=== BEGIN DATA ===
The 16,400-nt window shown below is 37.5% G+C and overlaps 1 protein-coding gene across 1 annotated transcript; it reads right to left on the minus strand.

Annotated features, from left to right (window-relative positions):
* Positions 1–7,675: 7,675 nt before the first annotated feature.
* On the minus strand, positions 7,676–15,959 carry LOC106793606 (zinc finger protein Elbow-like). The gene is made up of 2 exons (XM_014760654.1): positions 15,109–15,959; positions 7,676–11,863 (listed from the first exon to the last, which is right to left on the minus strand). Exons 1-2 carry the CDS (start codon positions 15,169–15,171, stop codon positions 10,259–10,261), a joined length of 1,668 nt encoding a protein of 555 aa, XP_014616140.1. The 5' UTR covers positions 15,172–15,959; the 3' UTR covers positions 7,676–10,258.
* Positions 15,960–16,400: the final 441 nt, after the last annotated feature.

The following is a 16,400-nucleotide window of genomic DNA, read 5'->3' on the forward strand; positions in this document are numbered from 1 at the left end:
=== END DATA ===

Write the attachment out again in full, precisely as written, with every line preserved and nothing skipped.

The 16,400-nt window shown below is 37.5% G+C and overlaps 1 protein-coding gene across 1 annotated transcript; it reads right to left on the minus strand.

Annotated features, from left to right (window-relative positions):
* Positions 1–7,675: 7,675 nt before the first annotated feature.
* On the minus strand, positions 7,676–15,959 carry LOC106793606 (zinc finger protein Elbow-like). The gene is made up of 2 exons (XM_014760654.1): positions 15,109–15,959; positions 7,676–11,863 (listed from the first exon to the last, which is right to left on the minus strand). Exons 1-2 carry the CDS (start codon positions 15,169–15,171, stop codon positions 10,259–10,261), a joined length of 1,668 nt encoding a protein of 555 aa, XP_014616140.1. The 5' UTR covers positions 15,172–15,959; the 3' UTR covers positions 7,676–10,258.
* Positions 15,960–16,400: the final 441 nt, after the last annotated feature.

The following is a 16,400-nucleotide window of genomic DNA, read 5'->3' on the forward strand; positions in this document are numbered from 1 at the left end: